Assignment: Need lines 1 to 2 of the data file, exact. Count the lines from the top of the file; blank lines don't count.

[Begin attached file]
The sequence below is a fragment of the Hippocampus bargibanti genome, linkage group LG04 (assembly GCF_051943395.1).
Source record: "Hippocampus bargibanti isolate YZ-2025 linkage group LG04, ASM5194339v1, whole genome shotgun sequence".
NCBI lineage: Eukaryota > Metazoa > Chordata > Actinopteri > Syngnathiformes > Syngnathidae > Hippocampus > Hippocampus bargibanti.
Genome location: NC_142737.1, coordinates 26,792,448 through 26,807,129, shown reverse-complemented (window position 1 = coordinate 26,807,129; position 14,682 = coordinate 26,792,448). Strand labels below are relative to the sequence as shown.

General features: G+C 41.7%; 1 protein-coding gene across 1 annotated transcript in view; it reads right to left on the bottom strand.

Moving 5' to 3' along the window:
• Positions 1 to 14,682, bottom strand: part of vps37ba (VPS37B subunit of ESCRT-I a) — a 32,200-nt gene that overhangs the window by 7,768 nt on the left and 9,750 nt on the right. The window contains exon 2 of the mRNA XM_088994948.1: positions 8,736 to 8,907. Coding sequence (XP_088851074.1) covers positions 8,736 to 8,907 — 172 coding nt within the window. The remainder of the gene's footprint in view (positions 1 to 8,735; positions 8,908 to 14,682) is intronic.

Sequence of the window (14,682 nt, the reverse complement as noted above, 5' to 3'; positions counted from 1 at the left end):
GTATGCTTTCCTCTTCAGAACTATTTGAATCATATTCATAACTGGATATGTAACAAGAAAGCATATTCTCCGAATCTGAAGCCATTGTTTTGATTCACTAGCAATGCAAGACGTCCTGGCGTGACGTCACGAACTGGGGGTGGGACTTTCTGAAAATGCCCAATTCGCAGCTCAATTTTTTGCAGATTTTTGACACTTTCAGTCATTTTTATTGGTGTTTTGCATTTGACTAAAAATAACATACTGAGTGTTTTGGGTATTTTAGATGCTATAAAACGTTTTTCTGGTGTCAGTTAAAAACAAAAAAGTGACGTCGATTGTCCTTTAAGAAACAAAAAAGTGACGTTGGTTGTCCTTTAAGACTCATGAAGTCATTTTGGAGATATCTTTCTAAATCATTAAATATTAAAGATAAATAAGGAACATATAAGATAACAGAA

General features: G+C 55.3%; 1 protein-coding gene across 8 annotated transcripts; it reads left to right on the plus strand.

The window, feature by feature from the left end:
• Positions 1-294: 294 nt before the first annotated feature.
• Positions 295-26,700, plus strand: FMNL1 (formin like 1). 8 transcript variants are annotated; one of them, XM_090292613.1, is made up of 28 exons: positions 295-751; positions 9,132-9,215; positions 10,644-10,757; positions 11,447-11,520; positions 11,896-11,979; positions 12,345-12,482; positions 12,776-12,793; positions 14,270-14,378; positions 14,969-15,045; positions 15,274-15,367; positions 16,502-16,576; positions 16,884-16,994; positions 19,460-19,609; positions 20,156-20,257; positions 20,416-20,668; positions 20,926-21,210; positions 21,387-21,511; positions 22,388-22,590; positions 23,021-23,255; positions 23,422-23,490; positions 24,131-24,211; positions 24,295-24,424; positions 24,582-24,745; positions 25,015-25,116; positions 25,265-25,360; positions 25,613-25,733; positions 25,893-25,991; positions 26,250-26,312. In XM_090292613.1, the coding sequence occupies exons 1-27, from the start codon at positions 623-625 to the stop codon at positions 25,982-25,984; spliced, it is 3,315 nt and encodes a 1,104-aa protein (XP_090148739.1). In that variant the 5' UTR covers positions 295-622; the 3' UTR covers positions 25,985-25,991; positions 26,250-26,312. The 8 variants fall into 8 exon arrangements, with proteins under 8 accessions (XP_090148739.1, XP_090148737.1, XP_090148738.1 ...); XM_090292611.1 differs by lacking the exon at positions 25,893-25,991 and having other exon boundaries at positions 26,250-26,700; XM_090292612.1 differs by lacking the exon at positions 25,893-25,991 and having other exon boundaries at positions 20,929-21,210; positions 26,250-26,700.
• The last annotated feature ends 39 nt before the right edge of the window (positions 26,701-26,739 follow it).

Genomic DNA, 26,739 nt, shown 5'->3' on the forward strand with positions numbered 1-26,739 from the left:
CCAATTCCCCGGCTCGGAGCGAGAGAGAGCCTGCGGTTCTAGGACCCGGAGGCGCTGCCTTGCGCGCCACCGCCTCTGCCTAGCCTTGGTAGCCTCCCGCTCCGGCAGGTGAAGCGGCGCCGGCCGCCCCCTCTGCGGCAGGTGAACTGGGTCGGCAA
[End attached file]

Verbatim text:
The sequence below is a fragment of the Hippocampus bargibanti genome, linkage group LG04 (assembly GCF_051943395.1).
Source record: "Hippocampus bargibanti isolate YZ-2025 linkage group LG04, ASM5194339v1, whole genome shotgun sequence".